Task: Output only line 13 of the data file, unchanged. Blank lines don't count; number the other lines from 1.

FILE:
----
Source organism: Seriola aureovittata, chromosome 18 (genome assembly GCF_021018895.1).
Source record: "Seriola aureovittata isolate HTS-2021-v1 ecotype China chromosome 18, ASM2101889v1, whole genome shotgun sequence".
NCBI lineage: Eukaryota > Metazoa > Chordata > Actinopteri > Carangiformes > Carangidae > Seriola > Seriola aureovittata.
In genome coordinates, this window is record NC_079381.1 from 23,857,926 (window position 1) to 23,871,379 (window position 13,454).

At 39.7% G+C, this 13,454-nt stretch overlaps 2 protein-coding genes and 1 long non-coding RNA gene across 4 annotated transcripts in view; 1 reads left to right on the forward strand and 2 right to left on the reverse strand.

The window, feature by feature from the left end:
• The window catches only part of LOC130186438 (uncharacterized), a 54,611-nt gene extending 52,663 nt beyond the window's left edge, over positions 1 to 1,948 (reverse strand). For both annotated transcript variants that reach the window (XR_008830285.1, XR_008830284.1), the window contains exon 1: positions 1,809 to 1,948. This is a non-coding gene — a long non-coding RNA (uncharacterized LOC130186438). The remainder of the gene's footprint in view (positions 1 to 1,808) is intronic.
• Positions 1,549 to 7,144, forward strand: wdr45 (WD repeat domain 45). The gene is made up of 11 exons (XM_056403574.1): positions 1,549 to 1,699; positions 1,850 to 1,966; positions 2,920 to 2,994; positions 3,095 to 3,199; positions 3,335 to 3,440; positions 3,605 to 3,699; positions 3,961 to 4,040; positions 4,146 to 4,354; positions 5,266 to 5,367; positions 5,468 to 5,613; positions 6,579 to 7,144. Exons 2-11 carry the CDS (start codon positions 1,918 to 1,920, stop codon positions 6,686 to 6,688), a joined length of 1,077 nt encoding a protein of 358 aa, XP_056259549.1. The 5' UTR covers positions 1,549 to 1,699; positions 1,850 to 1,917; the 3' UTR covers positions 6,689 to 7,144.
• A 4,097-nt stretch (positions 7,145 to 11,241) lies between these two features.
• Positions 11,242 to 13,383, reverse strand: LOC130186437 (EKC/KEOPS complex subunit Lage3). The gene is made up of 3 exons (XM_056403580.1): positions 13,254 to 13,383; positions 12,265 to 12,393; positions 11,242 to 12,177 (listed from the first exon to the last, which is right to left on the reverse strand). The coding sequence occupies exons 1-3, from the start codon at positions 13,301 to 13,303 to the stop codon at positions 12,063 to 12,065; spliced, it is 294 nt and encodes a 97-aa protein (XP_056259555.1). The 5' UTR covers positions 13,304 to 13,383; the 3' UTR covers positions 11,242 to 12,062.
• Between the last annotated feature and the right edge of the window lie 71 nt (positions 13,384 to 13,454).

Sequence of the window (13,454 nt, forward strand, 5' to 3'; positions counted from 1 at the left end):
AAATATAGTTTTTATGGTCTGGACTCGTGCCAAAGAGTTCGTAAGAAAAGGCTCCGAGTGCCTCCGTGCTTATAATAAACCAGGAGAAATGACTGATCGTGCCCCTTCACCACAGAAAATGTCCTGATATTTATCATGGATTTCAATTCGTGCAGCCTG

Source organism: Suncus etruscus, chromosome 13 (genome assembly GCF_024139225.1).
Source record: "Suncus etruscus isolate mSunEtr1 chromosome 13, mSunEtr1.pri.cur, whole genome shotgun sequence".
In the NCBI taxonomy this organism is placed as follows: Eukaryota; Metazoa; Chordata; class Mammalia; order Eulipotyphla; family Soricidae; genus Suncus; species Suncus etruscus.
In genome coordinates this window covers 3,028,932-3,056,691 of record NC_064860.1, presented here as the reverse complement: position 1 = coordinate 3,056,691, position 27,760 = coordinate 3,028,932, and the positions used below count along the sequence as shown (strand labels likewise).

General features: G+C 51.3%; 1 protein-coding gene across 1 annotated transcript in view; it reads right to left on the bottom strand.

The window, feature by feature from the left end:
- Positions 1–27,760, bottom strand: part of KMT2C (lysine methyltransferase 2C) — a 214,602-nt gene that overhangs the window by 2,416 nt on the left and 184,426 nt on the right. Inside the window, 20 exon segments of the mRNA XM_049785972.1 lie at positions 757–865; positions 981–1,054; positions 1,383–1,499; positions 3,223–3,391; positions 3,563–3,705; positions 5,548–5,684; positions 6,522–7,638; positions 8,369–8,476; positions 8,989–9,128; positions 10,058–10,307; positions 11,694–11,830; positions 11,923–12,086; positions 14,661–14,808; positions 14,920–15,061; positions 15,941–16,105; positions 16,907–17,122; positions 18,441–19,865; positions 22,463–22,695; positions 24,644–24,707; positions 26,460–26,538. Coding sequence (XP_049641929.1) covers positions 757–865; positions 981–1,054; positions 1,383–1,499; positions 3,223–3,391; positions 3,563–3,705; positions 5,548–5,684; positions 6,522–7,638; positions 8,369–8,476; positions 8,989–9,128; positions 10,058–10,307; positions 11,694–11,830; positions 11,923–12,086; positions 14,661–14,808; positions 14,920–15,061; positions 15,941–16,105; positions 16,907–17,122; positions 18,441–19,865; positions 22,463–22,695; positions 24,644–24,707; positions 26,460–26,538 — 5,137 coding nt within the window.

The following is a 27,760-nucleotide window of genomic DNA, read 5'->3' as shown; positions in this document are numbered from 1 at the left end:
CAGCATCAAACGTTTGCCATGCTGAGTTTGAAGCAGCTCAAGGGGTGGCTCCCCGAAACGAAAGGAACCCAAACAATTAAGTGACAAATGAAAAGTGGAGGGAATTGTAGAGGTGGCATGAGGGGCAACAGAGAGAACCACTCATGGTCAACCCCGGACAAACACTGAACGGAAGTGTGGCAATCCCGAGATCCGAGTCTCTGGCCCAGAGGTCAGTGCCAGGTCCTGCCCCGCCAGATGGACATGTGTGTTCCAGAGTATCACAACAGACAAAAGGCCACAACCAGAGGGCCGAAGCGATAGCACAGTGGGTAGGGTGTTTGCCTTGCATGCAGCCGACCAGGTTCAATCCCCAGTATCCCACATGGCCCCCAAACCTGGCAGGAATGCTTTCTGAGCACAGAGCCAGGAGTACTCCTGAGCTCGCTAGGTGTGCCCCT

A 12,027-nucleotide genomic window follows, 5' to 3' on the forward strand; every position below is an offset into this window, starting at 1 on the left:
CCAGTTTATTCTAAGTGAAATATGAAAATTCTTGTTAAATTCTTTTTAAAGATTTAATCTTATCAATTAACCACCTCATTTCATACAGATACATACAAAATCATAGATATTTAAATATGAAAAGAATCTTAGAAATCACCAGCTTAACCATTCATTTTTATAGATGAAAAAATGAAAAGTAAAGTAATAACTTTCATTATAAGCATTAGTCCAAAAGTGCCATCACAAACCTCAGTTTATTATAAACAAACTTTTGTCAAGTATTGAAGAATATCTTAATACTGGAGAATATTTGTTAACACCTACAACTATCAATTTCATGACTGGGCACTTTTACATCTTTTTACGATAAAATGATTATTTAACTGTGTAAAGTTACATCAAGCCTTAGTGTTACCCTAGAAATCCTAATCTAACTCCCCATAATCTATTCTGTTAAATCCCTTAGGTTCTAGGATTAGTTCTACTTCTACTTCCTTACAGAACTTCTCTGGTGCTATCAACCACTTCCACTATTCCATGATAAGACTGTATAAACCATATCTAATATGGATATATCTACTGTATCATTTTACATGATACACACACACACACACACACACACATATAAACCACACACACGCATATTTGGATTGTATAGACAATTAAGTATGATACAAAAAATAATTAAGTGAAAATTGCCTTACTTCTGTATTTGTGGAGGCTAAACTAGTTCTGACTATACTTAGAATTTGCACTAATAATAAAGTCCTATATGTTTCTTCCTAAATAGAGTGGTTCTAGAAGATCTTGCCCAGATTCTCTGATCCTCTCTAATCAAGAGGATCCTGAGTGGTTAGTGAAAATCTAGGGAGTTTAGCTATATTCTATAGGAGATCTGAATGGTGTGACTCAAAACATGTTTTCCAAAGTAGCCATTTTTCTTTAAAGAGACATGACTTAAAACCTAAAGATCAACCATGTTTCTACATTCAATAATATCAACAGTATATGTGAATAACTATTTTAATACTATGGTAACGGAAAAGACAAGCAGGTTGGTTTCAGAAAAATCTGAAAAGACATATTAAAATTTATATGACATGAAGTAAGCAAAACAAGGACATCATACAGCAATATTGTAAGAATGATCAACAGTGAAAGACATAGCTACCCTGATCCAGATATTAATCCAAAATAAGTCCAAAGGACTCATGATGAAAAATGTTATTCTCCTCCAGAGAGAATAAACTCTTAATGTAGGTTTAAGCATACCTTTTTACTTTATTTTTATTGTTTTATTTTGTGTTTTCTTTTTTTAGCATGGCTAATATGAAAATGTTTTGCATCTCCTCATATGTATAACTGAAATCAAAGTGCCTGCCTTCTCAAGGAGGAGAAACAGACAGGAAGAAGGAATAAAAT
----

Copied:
AAATATAGTTTTTATGGTCTGGACTCGTGCCAAAGAGTTCGTAAGAAAAGGCTCCGAGTGCCTCCGTGCTTATAATAAACCAGGAGAAATGACTGATCGTGCCCCTTCACCACAGAAAATGTCCTGATATTTATCATGGATTTCAATTCGTGCAGCCTG